2. How many of those parents, whose children legislators so desperately want to “help,” are forced by federal, states and local politicians to pay sales taxes on food and other essentials, payroll taxes to subsidize people with much greater resources, and property taxes for the education of other people’s children?

3. How many of those parents have been unable to find work because of the union-empowering wage controls of the left?

4. Why do reporters for the Denver Post and Denver Daily News believe they are doing their jobs when they completely ignore all of the additional issues mentioned above?

Update: I’ve thought of a couple of other questions.

5. State Senator Shawn Mitchell points out on Facebook, “A federal FREE meal program feeds school kids in poverty. For families who earn more, there’s a 30 cent copay.” So how much are those families actually making?

6. How many of those families also receive food stamps?

***

Comment

Ben DeGrow January 26, 2011 at 10:23 AM
To answer question #5: income eligibility for federal “Reduced Lunch” (or breakfast) — those students who would be obligated now to contribute the 30-cent copay currently picked up by the state — is for a family of 4, between $28,665 and $40,793 (130-185% of federal poverty line). The figures change depending on the size of the family. See page 3 of http://www.fns.usda.gov/cnd/Governance/notices/iegs/IEGs09-10.pdf

Don’t ‘Privatize’ Social Security, Phase It Out

The following article by Linn and Ari Armstrong originally was published October 29 by Grand Junction Free Press.

If you think that Senate hopeful Ken Buck called Social Security a “horrible policy,” then you’ve been listening to Senator Michael Bennet’s lies.

Here’s what Buck actually said in March: “It is certainly a horrible policy in what happened in the LBJ Administration back in the 60s when they took the money out of the trust fund to fund general fund programs, and what we ended up with was a system that will be bankrupt anywhere from 10 to 25 years from now.”

Obviously what Buck called horrible was funding general programs with Social Security taxes. He was not referring to the program itself.

And that’s too bad. Because Social Security is a horrible policy. It punishes work and discourages savings. It subsidizes wealthy millionaires retired to the golf course with the sweat of impoverished workers.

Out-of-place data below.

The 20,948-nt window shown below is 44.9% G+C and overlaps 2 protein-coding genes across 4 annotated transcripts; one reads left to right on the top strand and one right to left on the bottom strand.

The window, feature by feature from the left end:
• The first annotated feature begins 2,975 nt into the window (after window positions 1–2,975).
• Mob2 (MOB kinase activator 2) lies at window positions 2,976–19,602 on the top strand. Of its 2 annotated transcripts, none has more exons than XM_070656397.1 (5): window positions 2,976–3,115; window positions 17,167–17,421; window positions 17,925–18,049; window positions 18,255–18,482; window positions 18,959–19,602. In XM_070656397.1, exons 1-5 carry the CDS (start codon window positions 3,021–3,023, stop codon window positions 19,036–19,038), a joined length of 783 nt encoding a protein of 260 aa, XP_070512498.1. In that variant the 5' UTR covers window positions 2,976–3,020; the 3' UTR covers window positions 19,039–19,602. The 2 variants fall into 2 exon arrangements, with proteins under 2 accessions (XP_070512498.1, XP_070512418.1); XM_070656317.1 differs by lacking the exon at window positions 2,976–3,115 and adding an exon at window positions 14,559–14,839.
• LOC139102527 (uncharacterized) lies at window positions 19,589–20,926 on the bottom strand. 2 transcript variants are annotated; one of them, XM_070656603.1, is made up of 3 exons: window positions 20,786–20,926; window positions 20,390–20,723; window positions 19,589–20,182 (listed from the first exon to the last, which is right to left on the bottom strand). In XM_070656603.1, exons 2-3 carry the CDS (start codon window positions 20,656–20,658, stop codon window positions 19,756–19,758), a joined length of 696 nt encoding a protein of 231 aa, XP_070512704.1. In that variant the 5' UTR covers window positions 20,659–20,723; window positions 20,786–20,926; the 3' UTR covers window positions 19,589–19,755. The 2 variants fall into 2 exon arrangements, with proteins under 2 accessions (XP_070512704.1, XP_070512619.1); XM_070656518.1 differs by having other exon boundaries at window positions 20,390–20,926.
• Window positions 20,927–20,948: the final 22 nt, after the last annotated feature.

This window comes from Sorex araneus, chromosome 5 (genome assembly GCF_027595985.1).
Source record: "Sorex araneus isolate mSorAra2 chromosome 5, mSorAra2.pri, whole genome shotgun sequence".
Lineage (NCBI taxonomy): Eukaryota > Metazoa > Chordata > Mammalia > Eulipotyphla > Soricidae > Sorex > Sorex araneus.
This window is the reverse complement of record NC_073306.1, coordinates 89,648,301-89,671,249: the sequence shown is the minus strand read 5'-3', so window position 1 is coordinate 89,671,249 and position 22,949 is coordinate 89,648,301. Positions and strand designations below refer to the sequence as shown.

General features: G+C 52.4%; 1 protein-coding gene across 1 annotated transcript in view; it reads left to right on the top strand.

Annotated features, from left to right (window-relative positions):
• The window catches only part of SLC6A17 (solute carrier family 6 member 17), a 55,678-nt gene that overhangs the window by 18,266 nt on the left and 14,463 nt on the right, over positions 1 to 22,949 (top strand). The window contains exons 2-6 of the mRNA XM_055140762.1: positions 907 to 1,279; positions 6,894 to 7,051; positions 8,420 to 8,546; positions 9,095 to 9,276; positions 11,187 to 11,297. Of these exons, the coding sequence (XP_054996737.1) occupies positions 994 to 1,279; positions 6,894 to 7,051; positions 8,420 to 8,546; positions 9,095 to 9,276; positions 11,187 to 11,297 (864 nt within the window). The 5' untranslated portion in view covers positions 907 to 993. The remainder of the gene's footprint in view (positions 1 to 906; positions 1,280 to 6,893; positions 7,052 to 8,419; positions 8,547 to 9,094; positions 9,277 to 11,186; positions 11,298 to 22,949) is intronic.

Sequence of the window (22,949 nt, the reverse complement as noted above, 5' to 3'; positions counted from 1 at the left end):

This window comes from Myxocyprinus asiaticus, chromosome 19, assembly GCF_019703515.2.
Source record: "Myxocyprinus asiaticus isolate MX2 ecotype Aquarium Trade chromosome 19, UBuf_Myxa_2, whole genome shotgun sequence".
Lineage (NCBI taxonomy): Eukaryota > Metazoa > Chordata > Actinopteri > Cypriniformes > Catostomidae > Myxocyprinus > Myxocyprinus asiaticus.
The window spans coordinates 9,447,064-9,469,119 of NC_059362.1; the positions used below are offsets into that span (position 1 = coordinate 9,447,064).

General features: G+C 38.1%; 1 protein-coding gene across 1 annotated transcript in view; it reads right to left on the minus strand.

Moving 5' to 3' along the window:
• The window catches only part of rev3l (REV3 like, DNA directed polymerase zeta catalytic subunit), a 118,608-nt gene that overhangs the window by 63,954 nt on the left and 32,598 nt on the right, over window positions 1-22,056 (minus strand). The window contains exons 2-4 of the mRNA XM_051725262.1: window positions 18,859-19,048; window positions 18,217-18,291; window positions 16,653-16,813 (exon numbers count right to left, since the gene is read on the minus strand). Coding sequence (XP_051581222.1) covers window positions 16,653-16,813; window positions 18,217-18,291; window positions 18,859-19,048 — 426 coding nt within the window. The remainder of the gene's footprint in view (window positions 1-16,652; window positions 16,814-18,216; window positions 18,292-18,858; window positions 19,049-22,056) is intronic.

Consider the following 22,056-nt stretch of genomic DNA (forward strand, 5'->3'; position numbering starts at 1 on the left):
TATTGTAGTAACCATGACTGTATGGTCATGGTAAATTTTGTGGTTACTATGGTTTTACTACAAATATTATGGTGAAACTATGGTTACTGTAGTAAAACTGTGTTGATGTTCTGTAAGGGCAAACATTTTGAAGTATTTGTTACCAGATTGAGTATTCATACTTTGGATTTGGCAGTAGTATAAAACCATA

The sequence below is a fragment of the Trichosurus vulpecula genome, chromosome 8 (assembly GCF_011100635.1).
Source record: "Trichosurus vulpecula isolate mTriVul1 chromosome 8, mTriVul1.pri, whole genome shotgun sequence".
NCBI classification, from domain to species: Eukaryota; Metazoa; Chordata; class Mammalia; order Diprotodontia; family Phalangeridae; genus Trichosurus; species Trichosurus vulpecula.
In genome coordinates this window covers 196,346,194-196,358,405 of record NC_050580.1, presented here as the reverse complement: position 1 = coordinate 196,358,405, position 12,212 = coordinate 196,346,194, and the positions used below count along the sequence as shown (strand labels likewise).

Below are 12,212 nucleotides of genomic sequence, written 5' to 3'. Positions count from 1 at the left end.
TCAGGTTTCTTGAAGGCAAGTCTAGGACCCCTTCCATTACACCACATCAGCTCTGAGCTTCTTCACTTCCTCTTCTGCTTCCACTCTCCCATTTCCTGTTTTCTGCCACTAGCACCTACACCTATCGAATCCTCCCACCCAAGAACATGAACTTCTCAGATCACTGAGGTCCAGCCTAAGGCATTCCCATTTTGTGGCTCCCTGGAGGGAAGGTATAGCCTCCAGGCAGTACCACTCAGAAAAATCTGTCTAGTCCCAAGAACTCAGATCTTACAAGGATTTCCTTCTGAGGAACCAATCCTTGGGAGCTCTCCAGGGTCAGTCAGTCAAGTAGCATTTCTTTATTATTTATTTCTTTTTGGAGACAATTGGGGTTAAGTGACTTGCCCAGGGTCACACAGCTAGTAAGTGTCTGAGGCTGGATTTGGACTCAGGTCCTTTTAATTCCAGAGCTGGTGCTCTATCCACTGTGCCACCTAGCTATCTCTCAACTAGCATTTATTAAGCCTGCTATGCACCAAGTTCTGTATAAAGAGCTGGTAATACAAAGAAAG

It hurts those who die early, preventing them from leaving their accumulated wealth to their children or recipients of choice. Notably, this especially harms some minorities who, on average, die sooner.

The left, which glorifies progressive taxation, nevertheless loves the regressive Social Security tax, which hurts poor working families most of all. The Social Security tax currently strips a combined 12.4 percent (half paid by employers) of every worker’s paycheck. Little could be more destructive to the ability of poor and middle-class working families to get ahead financially.

Contrary to popular mythology, Social Security is not some sort of investment program. It is instead a straight wealth transfer from workers to retirees. It is a major leg of the American welfare state. And, because of changing demographics, it will impose an ever larger burden on working families over the coming decades — unless the program is seriously reformed.

Does Buck want to “privatize” Social Security? In July, Buck said, “We’ve got to peg Social Security to [younger] individuals so those individuals have the ability perhaps to invest in various funds that are approved by the government. But those individuals also own that fund.” (We drew Buck’s comments from PolitiFact.com.)

But apparently that tentative proposal is no longer on Buck’s plate. On his web page Buck states that, for current beneficiaries, “government shouldn’t change those benefits.” We agree, though we wouldn’t be opposed to curbing benefits for the wealthiest recipients in order to lighten the load on working families.

Buck continues, “For older workers approaching retirement, we need to ensure that Social Security is solvent.” Again we agree.

For younger workers, Buck wants to preserve Social Security “as a safety net” while encouraging them to “save more through tax-preferred accounts.” This is a far better option than “privatizing” Social Security.

So why do we, your faithful free market advocates, oppose “privatizing” the program? Because the proposal known as “privatization” is the opposite of real privatization.

Buck tips the hand when he acknowledges that politicians approve (and therefore control) the accounts. Accounts mandated and controlled by politicians are not part of the private, free market economy. (The accounts are still mandatory if workers’ only other choice is a welfare program.)